Sometimes indecision doesn’t matter
Even during normal times it can sometimes be difficult to make a decision, especially in regards to the little things:
What color shirt should I wear today?
What flavor of ice cream should I buy?
Should I order something I already know I like from the restaurant’s menu, or branch out and try something new?
We dither, go back and forth, ask others for advice, etc. (“What do you think about this new entree? Is it good? What do you recommend?) Ordering lunch is hardly a crisis. A restaurant is (normally) a perfectly safe place to sit and think “umm” for as long as you need to.
However, in a real crisis, that indecision could realistically cost lives, including your own. I could cite many, many examples of this: fatalities as a result of Hurricanes Rita, Katrina, and Ike; or little Mary Ingalls who, when the chimney of her house caught fire, sat in a rocking chair gaping at it until her younger sister Laura saved her.
The time to make decisions is now
This is the “preparedness” part of “emergency preparedness.” If you know ahead of time what to do in a crisis and plan for a variety of contingencies, you will be much more likely to get through it to the other side. Think of things you must know immediately and instinctively to react in a sudden, possibly dangerous crisis. What decisions should you make now so there is no question at all when you must respond?[aweber-form]
- Where do you keep our Go Bags and what should you put in them?
- Where is there always a set of spare keys?
- Which compartment in your purse has the pepper spray?
Imagine, if you will, needing it right then but having to dig to the bottom of your purse first, having to pull out extra diapers, little Johnny’s collection of toy cars, and a box of crayons.
- Is there a specific place in the house where you keep band-aids and antibiotic cream?
- Who are your emergency contacts, are their numbers pre-programed into your phone, and can the kids find them?
- If you have specialized emergency gear (HAM radio, water purification gadgets/ tablets, solar-powered cell phone charger), do you know how to actually use them?
- If you have to evacuate when you’re at home and the kids are at school, where/ when/ how will you meet up?
- What, besides, your Go Bags, should you take?
- In the event of a planned evacuation,at what point will you pack up and leave?
Practice, practice, practice.
In a lot of ways, answering the questions on your list will involve not just thinking things through but doing dry runs. This is why evacuation drills are so important. American embassies and military bases do evacuation drills on a regular basis for this very reason.
BUY NOW! Emergency Evacuations: Get Out Fast When It Matters Most by Lisa Bedford.
If you must execute an urgent evacuation and have 15 minutes to load up your car, buckle your kids, and get on the highway, there will be no time for panicking, and no time for “umm.” If, however, you have practiced, you will know what to do, where to go, what to say, etc. These things should be automatic and mindless.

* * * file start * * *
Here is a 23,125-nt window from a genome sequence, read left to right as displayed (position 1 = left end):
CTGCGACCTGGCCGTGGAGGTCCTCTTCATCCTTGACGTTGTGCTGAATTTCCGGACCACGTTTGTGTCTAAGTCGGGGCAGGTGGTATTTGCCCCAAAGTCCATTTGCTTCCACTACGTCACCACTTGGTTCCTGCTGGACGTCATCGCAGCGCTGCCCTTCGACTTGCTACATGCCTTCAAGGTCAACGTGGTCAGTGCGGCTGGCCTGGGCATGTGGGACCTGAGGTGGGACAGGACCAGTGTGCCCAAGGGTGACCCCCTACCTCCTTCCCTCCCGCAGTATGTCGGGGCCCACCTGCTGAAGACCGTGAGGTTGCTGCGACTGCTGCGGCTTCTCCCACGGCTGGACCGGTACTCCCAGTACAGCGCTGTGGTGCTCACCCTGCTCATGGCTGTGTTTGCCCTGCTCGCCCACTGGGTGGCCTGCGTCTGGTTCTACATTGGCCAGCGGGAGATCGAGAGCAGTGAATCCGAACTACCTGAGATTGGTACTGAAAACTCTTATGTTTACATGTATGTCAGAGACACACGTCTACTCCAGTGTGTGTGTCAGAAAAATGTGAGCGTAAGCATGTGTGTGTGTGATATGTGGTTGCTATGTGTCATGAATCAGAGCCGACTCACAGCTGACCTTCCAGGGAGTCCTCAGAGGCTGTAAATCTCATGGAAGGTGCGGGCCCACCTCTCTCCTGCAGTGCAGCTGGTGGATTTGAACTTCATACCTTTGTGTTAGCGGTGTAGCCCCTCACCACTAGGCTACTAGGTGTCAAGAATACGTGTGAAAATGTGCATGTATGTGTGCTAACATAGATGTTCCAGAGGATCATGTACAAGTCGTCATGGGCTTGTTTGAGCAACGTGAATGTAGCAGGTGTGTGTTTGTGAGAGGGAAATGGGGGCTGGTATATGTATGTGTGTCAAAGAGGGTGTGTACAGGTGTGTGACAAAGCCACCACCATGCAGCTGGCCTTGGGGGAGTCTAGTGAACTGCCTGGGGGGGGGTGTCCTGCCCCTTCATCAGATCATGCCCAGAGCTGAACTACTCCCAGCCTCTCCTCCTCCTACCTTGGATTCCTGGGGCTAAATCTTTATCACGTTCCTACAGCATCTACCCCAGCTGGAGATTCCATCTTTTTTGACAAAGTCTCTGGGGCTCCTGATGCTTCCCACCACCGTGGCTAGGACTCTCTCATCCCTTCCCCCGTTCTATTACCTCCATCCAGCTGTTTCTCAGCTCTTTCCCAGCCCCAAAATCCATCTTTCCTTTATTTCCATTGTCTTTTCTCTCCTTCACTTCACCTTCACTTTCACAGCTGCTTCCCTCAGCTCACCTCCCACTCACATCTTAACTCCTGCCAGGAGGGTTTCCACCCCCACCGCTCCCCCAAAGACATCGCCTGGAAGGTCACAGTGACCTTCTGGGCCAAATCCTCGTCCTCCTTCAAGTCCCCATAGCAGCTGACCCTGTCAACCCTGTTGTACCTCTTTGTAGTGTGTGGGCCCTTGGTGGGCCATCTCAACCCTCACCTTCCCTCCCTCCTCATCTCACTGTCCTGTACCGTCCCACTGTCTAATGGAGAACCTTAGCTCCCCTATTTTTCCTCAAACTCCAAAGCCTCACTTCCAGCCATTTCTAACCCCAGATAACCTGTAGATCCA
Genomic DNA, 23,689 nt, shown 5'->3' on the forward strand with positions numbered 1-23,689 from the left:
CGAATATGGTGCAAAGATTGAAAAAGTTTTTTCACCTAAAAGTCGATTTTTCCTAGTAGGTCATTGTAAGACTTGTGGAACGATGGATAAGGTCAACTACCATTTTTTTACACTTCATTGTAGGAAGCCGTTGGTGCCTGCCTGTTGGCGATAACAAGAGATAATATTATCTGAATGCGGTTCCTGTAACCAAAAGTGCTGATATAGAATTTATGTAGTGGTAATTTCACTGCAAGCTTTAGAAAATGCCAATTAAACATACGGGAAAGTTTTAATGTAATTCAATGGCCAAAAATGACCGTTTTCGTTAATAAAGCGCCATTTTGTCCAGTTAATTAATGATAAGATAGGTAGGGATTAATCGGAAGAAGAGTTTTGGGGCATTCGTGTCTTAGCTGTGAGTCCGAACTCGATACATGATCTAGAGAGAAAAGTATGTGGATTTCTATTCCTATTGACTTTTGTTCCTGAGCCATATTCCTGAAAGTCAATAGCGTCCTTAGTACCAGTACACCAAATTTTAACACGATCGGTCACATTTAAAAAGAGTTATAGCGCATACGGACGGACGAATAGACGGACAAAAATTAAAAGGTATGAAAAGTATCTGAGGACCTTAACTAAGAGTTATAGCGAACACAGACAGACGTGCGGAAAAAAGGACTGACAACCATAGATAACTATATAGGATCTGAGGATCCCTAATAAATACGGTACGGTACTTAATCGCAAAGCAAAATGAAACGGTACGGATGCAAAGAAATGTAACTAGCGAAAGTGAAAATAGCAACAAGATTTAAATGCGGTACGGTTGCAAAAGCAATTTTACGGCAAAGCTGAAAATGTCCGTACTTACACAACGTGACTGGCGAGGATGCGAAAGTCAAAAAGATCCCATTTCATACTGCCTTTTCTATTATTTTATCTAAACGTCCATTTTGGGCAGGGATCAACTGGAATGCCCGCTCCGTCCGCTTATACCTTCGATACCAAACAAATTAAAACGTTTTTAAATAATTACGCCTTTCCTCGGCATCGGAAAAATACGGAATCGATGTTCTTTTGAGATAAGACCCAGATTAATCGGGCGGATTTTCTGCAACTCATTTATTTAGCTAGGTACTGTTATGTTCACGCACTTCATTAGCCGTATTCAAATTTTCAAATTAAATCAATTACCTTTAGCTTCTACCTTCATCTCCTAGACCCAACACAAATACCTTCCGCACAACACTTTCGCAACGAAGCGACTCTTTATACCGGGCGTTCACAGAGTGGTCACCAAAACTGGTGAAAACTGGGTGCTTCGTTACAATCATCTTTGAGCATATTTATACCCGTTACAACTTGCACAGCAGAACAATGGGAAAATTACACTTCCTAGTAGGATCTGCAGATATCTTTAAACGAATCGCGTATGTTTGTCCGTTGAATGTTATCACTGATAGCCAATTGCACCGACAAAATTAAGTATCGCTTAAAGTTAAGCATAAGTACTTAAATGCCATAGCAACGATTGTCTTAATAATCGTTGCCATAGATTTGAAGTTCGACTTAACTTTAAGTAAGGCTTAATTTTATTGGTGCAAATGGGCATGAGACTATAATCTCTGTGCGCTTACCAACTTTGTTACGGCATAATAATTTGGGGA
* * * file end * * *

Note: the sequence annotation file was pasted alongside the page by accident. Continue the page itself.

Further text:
Some decisions, like the ones listed above, can be made well ahead of time. Training yourself to react when you have fractions of a second to make a choice is more difficult. And there will be times when you will have to choose to do something, even when the pros and cons of each choice are not clear. Do you swerve into oncoming traffic to avoid the deer, or take your chances with the deer? Do you evacuate into dicey conditions to avoid the hurricane, or stick it out, not knowing exactly how your neighborhood will be affected by the storm?
If you wait too long to decide, the decision will be made for you, and it may not be the one you really wanted. And there won’t be any take-backsies, either: You will have to be committed to your decision and its consequences.
Back to the discussion about the karate drill. Ideally, in the seconds before the attack comes, as far as the drill is concerned, you’ll be able to think, “OK, I’ll do such-and-such and it will be fine.” But what if, in the heat of the moment, you find that your opponent is coming in at the wrong angle for your chosen technique to be effective? Or he’s moving too slowly? Too quickly?
If you’ve practiced your martial arts techniques enough, in the heat of the moment your training will take over and your muscles will know what to do, even if your brain is still a few seconds behind. This may mean altering the technique to your circumstances or choosing a different technique at the last nanosecond. You’ll be able to adapt to the unexpected, without consciously realizing it, thereby effectively defending yourself.
Put another way: The time to prepare is not in the seconds before the attack, but in all the time you’ve been taking karate lessons up to that point. (Ever thought of becoming involved in the martial arts? Here’s how to choose a dojo!)
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